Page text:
Raysut Sewage Farm: White Wagtail, Sykes’ Wagtail, Citrine Wagtail, House Crow, Tawny Pipit, Common Sandpiper, Green Sandpiper, Black-winged Stilt, Little Stint, Temminck's Stint, Dunlin, Common Snipe, White-tailed Lapwing*, Red-wattled Lapwing, Spur-winged Lapwing, Little Ringed Plover, Redshank, Greenshank, White Stork, Grey Heron, Cattle Egret, Glossy Ibis, Squacco Heron, Steppe Eagle, Eastern Imperial Eagle, Great Spotted Eagle, Greater Flamingo, Shoveler, Teal, Laughing Dove, Rock Dove, Collared Dove, Slender-billed Gull,
After midday we returned to Jabal Samhan in the hope of improved visibility and Verreaux’s Eagle. The wind had dropped and the air was clear so we were optimistic that we would connect with this very desirable species. There was not an abundance of birdlife, with Fan-tailed Raven being the only species present, but the site itself was very impressive. It took half an hour before we picked out 2 Verreaux’s Eagles coming towards us along the cliff face. At first we were looking down on the birds as they flew below us, then they flew above us and then even landed on the cliff, all the while being mobbed by the ravens. They were with us for around 15 minutes before they continued flying down the cliff. An amazing birding experience to say the least! Even after the eagles had left and we were taking in what had just happened, a Barbary Falcon came and flew round us overhead.
-Verreaux's Eagle & Fan-tailed Raven
Jabal Sanham: Common Kestrel, Fan-tailed Raven, Rock Martin, Barbary Falcon*, Verreaux's Eagle*, South Arabian Wheatear,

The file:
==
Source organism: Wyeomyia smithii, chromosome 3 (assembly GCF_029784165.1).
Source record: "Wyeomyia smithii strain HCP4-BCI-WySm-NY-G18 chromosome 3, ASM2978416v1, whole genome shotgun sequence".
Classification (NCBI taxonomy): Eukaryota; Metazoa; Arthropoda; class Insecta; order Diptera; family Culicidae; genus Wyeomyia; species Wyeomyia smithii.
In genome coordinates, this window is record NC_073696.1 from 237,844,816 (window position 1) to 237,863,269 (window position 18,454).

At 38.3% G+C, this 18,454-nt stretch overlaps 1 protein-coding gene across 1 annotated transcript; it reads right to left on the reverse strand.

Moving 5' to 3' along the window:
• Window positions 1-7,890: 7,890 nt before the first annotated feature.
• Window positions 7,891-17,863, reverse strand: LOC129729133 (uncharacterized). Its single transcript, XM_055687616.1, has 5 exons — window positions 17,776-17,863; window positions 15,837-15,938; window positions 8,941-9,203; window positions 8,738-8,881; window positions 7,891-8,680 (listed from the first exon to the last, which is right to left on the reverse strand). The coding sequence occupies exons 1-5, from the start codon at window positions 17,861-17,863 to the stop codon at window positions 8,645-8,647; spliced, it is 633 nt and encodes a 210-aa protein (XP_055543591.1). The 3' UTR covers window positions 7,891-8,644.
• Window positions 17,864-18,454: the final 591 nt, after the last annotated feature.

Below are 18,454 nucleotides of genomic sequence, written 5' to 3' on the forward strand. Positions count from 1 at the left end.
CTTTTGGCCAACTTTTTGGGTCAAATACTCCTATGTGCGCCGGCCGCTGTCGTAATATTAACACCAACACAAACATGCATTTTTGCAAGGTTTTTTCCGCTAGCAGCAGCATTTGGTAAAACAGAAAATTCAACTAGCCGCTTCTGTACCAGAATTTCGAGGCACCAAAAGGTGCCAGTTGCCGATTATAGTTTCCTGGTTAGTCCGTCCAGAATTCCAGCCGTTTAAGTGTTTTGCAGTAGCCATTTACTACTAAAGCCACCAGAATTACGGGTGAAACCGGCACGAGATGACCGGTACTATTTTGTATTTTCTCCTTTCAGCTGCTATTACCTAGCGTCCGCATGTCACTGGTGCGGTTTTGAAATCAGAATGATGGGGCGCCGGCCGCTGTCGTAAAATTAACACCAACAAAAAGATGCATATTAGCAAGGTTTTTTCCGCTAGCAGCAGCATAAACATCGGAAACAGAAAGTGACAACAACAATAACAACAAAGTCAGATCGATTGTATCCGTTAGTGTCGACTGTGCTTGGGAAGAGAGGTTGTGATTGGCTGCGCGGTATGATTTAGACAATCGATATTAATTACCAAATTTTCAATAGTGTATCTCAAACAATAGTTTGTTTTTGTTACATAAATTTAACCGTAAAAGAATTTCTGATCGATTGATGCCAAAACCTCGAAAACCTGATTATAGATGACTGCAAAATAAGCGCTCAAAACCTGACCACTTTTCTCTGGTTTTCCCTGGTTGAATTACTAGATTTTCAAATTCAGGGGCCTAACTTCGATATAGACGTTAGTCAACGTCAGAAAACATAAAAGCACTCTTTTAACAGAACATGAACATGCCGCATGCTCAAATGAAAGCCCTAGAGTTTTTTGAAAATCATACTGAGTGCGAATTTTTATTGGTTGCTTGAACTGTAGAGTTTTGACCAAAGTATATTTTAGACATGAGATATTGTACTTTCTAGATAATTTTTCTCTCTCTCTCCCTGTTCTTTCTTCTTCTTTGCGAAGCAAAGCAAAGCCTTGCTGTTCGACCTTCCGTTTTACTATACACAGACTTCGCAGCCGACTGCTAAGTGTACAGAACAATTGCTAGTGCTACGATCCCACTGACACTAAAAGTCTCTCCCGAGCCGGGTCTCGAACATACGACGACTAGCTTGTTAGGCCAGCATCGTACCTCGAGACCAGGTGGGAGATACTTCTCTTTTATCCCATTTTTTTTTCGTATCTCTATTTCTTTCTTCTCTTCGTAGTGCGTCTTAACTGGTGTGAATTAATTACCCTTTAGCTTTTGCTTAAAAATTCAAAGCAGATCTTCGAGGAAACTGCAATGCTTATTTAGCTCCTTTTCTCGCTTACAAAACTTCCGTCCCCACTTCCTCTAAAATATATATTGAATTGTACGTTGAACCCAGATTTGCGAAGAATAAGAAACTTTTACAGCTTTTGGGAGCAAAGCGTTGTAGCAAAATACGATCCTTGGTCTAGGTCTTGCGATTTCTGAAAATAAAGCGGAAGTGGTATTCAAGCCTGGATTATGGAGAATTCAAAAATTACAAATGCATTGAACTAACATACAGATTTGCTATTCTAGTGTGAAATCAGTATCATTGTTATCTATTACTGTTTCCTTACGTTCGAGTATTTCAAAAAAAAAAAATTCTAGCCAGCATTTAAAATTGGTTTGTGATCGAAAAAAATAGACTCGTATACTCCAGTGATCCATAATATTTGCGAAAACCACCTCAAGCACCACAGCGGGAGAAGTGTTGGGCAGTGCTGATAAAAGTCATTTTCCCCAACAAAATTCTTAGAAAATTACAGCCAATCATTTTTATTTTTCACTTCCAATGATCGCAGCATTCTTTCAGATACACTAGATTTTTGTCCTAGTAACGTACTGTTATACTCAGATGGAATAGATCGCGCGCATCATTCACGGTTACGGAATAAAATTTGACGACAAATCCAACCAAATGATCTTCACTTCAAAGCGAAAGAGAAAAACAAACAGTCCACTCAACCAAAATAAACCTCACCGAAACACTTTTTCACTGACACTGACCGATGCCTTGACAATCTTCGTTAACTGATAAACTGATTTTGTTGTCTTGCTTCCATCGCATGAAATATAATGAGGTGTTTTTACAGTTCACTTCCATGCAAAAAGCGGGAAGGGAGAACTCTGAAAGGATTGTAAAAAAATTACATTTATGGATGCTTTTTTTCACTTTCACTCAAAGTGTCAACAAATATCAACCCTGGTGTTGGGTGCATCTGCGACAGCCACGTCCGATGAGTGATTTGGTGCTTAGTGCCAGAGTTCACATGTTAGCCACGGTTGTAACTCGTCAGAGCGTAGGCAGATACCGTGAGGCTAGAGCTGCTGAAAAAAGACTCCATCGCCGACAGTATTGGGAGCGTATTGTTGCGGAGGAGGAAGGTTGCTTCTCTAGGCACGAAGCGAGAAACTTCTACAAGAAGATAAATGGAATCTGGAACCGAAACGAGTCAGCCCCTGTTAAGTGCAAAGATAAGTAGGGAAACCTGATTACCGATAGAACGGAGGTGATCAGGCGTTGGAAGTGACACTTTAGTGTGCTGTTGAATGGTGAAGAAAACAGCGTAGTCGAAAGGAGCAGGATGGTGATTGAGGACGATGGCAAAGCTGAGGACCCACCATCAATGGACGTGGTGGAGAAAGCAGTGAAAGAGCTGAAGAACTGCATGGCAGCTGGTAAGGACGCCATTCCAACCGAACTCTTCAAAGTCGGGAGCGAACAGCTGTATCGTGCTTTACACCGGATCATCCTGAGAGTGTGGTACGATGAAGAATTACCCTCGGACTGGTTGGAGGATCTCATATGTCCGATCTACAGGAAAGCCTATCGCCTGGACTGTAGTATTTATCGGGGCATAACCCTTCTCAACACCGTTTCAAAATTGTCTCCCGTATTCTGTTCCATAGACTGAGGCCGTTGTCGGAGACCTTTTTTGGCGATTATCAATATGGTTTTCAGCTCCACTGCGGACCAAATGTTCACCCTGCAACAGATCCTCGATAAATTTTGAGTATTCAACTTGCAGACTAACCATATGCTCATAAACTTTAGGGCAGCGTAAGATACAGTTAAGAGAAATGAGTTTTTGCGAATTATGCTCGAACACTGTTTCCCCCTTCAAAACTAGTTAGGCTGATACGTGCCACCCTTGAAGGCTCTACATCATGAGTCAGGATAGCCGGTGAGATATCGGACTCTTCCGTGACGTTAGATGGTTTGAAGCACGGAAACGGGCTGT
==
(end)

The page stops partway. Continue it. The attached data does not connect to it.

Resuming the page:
Salalah Nature Reserve
Having connected with Verreaux’s earlier than expected meant we had a little more time to bird in the afternoon. We decided to have a look at Salalah Nature Reserve on the coast of the south side of the city. We did not really look at the wetland area of the reserve, more working the scrub on the seaward side. Here we had an adult Daurian Shrike, which was our first definite individual of this race. In the scrub itself there was a large flock of Pacific Golden Plover roosting, as well as Grey Plover roosting with them. A single Oriental Honey Buzzard flew overhead. The scrub was a great place for dragonflies, the highlight of which was a stunning adult male Phantom Flutterer.
Salalah Nature Reserve: Pacific Golden Plover, Crested Lark, Northern Wheatear, House Crow, Moorhen, Orientail Honey Buzzard, Grey Plover, Greater Crested Tern, Heuglin’s Gull, Little Stint, Daurian Shrike*, Tawny Pipit, Phantom Flutterer, Slender Skimmer, Coastal Glider, Scarlet Darter, Black Percher
Al Baleed Archaeological Park
For the last hours of daylight we returned to the Archaeological Park. The Spotted Thick-knees were still present and showed well as the light dwindled. Once again there were large numbers of Pacific Golden Plover roosting on the ruins, not quite the 600+ that we’d seen on our way past earlier and on the riverbank there was again a large roost of Common Sandpiper. Indian Pond Heron and Great Reed Warbler were both present again. A juvenile Isabelline Shrike was a species we had not seen on our previous visit.
-Pacific Golden Plover
Al Baleed Archaeological Park: Desert Wheatear, Common Sandpiper, Pacific Golden Plover, Great Reed Warbler, Green Sandpiper, Marsh Harrier, Heuglin’s Gull, Isabelline Shrike, Indian Pond Heron, Spotted Thick-knee, Tristram’s Starling, Common Myna, House Crow, Little Grebe, Collared Dove, Greater Spotted Eagle,